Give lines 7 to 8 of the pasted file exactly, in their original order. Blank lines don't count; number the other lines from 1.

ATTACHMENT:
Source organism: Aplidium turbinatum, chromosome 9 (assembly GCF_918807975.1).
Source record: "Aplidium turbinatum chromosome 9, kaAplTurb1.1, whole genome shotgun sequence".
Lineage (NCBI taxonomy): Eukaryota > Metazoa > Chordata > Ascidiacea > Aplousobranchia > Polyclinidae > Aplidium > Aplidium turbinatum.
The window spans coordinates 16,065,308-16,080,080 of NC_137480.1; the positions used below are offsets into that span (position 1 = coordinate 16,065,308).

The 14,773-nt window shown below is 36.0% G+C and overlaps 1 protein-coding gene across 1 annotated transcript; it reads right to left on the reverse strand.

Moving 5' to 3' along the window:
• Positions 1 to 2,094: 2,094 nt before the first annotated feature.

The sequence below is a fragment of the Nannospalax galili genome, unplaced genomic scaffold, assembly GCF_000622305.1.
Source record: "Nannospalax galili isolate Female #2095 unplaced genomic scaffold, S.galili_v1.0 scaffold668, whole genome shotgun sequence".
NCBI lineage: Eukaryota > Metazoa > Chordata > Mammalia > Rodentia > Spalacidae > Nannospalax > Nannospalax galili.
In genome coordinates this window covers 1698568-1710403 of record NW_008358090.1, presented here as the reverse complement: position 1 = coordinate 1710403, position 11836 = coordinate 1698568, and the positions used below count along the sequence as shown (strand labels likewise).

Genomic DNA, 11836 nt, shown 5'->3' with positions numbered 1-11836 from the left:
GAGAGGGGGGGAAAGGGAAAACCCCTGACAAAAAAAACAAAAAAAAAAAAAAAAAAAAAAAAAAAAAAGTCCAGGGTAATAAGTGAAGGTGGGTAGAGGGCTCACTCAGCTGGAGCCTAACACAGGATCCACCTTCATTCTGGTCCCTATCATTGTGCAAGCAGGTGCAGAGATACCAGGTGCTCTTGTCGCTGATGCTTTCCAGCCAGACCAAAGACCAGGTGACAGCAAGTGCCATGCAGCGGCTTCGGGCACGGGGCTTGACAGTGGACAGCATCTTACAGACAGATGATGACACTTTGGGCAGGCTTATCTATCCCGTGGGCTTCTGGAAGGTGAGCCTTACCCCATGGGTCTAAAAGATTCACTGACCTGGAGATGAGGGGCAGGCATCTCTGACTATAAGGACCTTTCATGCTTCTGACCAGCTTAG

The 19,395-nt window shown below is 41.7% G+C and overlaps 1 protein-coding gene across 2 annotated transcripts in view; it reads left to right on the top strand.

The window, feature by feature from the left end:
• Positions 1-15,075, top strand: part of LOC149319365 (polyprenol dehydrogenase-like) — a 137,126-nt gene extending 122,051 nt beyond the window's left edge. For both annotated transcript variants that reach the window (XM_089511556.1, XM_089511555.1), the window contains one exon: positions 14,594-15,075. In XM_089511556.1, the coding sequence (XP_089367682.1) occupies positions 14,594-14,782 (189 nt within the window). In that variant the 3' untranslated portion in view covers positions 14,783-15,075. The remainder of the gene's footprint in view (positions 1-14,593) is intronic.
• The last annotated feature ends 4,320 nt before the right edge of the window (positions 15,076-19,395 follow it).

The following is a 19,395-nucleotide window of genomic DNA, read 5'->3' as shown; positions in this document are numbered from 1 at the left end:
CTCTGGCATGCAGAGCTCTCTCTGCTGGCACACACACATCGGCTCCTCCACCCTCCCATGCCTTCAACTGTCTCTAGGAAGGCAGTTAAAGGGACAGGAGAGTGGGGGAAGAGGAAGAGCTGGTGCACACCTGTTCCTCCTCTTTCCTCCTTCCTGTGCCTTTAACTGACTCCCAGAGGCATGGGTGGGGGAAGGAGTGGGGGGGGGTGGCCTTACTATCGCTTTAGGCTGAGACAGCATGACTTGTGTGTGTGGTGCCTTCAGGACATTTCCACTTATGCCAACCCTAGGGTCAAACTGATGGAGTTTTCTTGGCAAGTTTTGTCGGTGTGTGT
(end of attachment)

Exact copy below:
• Positions 1 to 2,094: 2,094 nt before the first annotated feature.

The sequence below is a fragment of the Nannospalax galili genome, unplaced genomic scaffold, assembly GCF_000622305.1.